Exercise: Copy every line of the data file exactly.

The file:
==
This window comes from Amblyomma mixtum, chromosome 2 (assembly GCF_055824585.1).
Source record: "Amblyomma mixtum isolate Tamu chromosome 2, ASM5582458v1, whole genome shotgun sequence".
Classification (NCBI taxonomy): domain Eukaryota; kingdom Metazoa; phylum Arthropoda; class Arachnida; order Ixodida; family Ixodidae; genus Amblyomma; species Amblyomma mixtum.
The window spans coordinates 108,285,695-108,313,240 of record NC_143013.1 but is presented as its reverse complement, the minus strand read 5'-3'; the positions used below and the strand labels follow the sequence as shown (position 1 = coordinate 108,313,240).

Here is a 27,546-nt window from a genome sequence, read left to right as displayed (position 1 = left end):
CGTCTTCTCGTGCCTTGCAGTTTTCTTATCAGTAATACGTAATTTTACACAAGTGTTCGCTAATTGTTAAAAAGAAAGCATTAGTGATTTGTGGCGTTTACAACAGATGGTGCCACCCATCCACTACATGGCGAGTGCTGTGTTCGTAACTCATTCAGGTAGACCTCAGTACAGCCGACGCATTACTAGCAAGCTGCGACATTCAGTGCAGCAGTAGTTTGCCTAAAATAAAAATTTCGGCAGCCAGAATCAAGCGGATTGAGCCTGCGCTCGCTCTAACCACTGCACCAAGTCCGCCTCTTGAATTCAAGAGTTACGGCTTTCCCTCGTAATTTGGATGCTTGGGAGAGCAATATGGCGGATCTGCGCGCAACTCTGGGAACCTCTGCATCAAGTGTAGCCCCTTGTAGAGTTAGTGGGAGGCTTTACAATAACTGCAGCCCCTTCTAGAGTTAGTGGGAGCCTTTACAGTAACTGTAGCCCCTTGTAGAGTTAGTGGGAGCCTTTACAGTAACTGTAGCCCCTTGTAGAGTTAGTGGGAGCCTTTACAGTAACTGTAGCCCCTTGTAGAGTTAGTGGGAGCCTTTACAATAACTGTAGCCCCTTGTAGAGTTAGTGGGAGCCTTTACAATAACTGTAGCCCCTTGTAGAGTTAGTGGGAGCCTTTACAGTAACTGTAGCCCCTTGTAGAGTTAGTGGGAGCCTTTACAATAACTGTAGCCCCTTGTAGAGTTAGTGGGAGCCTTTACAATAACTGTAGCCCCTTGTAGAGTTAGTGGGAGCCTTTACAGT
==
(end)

This window comes from Amblyomma mixtum, chromosome 2 (assembly GCF_055824585.1).
Source record: "Amblyomma mixtum isolate Tamu chromosome 2, ASM5582458v1, whole genome shotgun sequence".
Classification (NCBI taxonomy): domain Eukaryota; kingdom Metazoa; phylum Arthropoda; class Arachnida; order Ixodida; family Ixodidae; genus Amblyomma; species Amblyomma mixtum.
The window spans coordinates 108,285,695-108,313,240 of record NC_143013.1 but is presented as its reverse complement, the minus strand read 5'-3'; the positions used below and the strand labels follow the sequence as shown (position 1 = coordinate 108,313,240).

Here is a 27,546-nt window from a genome sequence, read left to right as displayed (position 1 = left end):
CGTCTTCTCGTGCCTTGCAGTTTTCTTATCAGTAATACGTAATTTTACACAAGTGTTCGCTAATTGTTAAAAAGAAAGCATTAGTGATTTGTGGCGTTTACAACAGATGGTGCCACCCATCCACTACATGGCGAGTGCTGTGTTCGTAACTCATTCAGGTAGACCTCAGTACAGCCGACGCATTACTAGCAAGCTGCGACATTCAGTGCAGCAGTAGTTTGCCTAAAATAAAAATTTCGGCAGCCAGAATCAAGCGGATTGAGCCTGCGCTCGCTCTAACCACTGCACCAAGTCCGCCTCTTGAATTCAAGAGTTACGGCTTTCCCTCGTAATTTGGATGCTTGGGAGAGCAATATGGCGGATCTGCGCGCAACTCTGGGAACCTCTGCATCAAGTGTAGCCCCTTGTAGAGTTAGTGGGAGGCTTTACAATAACTGCAGCCCCTTCTAGAGTTAGTGGGAGCCTTTACAGTAACTGTAGCCCCTTGTAGAGTTAGTGGGAGCCTTTACAGTAACTGTAGCCCCTTGTAGAGTTAGTGGGAGCCTTTACAGTAACTGTAGCCCCTTGTAGAGTTAGTGGGAGCCTTTACAATAACTGTAGCCCCTTGTAGAGTTAGTGGGAGCCTTTACAATAACTGTAGCCCCTTGTAGAGTTAGTGGGAGCCTTTACAGTAACTGTAGCCCCTTGTAGAGTTAGTGGGAGCCTTTACAATAACTGTAGCCCCTTGTAGAGTTAGTGGGAGCCTTTACAATAACTGTAGCCCCTTGTAGAGTTAGTGGGAGCCTTTACAGT